Other attractions in Heuvelland include the annual folk festival in Dranouter, the charming village of Loker, and the beautiful Heuvelland wine route, which takes visitors through the vineyards and wineries of the region. With its combination of natural beauty, cultural heritage, and delicious local cuisine and beverages, Heuvelland is a wonderful destination for anyone looking to experience the best of Belgium's countryside.



(also known as Ieper) is a city located in the Belgian province of West Flanders, near the French border. It played a significant role in World War I, particularly in the Western Front, where some of the deadliest battles were fought. As a result, there are several WWI sites in and around Ypres that are of historical importance and are worth visiting.


One of the most well-known sites is the Menin Gate Memorial to the Missing, which is located in the city center. The memorial commemorates the soldiers of the British Empire and its Commonwealth who died in the Ypres Salient during WWI and whose graves are unknown. The names of more than 54,000 soldiers are engraved on the memorial walls.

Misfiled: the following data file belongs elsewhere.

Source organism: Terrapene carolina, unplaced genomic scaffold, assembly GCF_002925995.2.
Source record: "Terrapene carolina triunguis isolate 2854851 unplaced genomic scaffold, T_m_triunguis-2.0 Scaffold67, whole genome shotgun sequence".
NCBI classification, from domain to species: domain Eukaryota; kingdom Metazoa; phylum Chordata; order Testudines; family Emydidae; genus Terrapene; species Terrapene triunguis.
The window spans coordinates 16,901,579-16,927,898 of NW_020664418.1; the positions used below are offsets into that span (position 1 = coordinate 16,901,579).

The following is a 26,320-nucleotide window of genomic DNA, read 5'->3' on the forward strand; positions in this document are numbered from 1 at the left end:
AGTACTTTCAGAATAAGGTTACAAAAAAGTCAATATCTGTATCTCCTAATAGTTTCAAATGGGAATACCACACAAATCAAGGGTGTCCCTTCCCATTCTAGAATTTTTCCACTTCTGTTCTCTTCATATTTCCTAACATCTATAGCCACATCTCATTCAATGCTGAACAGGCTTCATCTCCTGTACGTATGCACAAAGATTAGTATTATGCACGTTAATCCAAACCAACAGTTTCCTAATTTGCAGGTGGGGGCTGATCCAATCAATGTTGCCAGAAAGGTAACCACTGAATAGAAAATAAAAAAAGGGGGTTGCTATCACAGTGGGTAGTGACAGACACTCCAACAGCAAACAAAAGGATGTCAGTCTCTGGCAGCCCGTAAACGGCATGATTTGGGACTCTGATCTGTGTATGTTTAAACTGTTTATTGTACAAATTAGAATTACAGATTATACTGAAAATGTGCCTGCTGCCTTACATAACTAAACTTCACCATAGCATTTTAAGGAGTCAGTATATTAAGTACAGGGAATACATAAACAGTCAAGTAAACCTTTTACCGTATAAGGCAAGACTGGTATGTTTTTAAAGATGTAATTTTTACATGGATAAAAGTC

Another important site is the In Flanders Fields Museum, located in the Cloth Hall in the center of Ypres. The museum provides a comprehensive overview of the war, with a focus on the Ypres Salient. Visitors can see original artifacts and documents, interactive displays, and personal stories of soldiers and civilians who lived through the war.

The nearby town of Passchendaele is also home to the Canadian National Vimy Memorial Park, which commemorates the Canadian soldiers who fought and died in the First World War. The park is home to several memorials, including the iconic twin pylons that represent the sacrifice of Canadian soldiers in the war.


In addition to these sites, there are several cemeteries and battlefields in the surrounding countryside, including Tyne Cot Cemetery, the largest Commonwealth War Graves Commission cemetery in the world, and the site of the Battle of Hill 60, where Australian and British troops fought against German forces.